• Why Morneau got cold feet over ridding Canada of tax credits

    To combat a structural problem requires a structural solution… First… An independent committee can be tasked with delivering a bundle of reforms to be accepted or rejected as a whole… Second, the process should deliver a clear and transparent benefit to all taxpayers… Third, any new tax measure should by law become subject to a mandatory review for effectiveness after a set number of years.

  • Tax Fairness? Maybe Next Year, Say Liberals

    Closing unfair and ineffective tax loopholes could have raised $16 billion. They failed to deliver, again, on their election promise to end the stock options deduction that gives almost a billion dollars to some of the richest people in Canada. They failed to make the tax system simpler or fairer… How long before regular taxpayers conclude that the promise of fair system was an empty one?

  • Liberals defer major tax pledge in 2017 federal budget

    … Ottawa chose to hold off on a campaign pledge to raise billions in new revenue by closing tax loopholes that benefit high-income Canadians… But Mr. Morneau is promising to present a paper later this year that will outline potential tax changes that could affect upper-income earners, particularly those who use corporate structures to pay less tax… the Liberals are now setting their sights on private business structures that still allow couples to split income for tax purposes.

  • Liberals pledge $5-billion for training, employment in 2017 federal budget

    Under the federal budget, unemployed people who want to use government-funded training programs will not have to give up their EI benefits. New loans and grants for adult students are designed to help a wider range of people, such as parents who want to return to the workforce and those who are victims of shrinking industries… women will be able to claim EI maternity benefits earlier in their pregnancy, starting at 12 weeks before the due date.

  • Federal budget to show how infrastructure bank can attract, free up investment

    A new infrastructure bank could free up billions in new money for social services Canadians regularly use, internal government documents say — provided the experimental new institution meets its lofty financing goals… Funding for social infrastructure projects, which tend to be less attractive to private investors, could increase by one-third if the bank meets its target of leveraging $4 in private investment for every $1 from the federal government

  • Getting to the root of Ontario’s family law mess

    … Ontario’s family law system is utterly broken… How is it that these courts remain the expensive, convoluted, soul-crushing places they have become and how is that the players have allowed it to become normalized? … the lawyers involved, who have a duty to act in the best interests of the child and so often don’t. And judges ostensibly have control of their courtrooms; why won’t they exert it?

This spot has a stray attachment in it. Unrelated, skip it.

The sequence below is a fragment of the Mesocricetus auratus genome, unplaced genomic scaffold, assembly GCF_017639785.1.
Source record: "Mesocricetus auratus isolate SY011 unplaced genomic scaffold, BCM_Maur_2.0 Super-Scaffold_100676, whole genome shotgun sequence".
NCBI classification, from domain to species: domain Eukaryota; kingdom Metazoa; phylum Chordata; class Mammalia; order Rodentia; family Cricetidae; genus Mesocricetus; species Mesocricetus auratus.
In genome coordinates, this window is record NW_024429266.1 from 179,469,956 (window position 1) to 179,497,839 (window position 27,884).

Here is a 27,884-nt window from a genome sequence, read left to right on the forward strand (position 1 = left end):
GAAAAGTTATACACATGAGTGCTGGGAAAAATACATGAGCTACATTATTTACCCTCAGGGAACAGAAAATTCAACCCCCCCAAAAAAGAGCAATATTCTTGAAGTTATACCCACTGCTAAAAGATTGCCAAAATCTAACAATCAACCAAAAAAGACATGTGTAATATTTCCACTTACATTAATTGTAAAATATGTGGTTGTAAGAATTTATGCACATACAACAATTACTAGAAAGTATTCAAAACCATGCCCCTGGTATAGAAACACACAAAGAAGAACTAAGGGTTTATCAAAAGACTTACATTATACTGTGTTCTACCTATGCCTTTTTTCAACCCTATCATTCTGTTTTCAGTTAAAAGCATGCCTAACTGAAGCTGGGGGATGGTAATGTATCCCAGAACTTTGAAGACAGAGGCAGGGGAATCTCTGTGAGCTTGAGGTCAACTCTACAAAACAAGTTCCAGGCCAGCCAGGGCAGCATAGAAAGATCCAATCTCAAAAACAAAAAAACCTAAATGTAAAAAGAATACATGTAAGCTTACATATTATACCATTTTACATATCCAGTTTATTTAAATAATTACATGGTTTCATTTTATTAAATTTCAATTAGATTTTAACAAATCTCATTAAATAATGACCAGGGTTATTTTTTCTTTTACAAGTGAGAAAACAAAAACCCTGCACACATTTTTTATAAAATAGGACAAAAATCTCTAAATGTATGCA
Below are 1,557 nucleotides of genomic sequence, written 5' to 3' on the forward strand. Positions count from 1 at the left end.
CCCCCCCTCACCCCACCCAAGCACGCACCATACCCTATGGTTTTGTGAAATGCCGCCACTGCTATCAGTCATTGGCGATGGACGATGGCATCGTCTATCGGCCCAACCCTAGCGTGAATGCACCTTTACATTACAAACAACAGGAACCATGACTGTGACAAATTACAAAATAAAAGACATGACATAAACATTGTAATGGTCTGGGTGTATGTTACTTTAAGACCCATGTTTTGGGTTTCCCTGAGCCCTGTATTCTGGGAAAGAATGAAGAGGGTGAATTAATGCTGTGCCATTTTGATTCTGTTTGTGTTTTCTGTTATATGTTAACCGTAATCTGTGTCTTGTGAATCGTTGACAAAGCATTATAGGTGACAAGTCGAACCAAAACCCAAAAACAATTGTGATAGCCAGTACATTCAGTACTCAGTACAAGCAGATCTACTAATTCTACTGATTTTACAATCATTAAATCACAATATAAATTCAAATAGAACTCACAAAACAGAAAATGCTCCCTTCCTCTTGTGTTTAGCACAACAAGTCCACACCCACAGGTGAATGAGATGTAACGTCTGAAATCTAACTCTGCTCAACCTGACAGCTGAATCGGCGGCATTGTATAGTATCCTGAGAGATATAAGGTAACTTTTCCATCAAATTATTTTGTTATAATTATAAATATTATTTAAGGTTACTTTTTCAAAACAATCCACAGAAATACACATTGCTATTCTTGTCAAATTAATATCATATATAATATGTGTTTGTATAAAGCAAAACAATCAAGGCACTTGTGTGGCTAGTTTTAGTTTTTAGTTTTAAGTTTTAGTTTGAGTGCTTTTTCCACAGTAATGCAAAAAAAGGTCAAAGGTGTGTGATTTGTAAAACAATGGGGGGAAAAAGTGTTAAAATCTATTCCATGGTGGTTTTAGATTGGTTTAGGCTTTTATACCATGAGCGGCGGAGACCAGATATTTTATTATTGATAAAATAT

• Safeguard Disability Rights – Sign The Un Protocol

    With great fanfare in 2010, the Harper government ratified the UN Convention on the Rights of Persons with Disabilities (CRPD). However, it never took the next step of ratifying its Optional Protocol, which is essential for holding Canada accountable for its commitment… Over 26,000 Canadians are looking forward to having Prime Minister Trudeau safeguard disability rights by signing and ratifying the Protocol by the end of 2017.

  • A portable housing benefit could ease our homeless crisis

    Here are five reasons why the portable housing benefit is a smart idea: 1. It is the most efficient way to help households in need and address homelessness… 2. It will reduce homelessness… 3. It will reduce poverty… 4. Its portability means it is tied to an individual, rather than a housing unit, giving people choice [and] … 5. It is already working.

  • Who pays when native children fall between the cracks?

    Yes, indigenous children must receive medical and social services equal to other Canadians. A tribunal can define those rights, but the precise details of where the money comes from, and where it goes, must largely be left to negotiations among Ottawa, the provinces and First Nations.

  • Ottawa hasn’t earned trust on indigenous child welfare

    The government should do as it promised and, as the tribunal’s legally binding order demands, immediately close the funding gap… Ottawa’s slow response has been a persistent source of shame, particularly for a government that so often touts its lofty promises on indigenous issues… energy would be better spent protecting the health and safety of indigenous children than pushing back at the tribunal.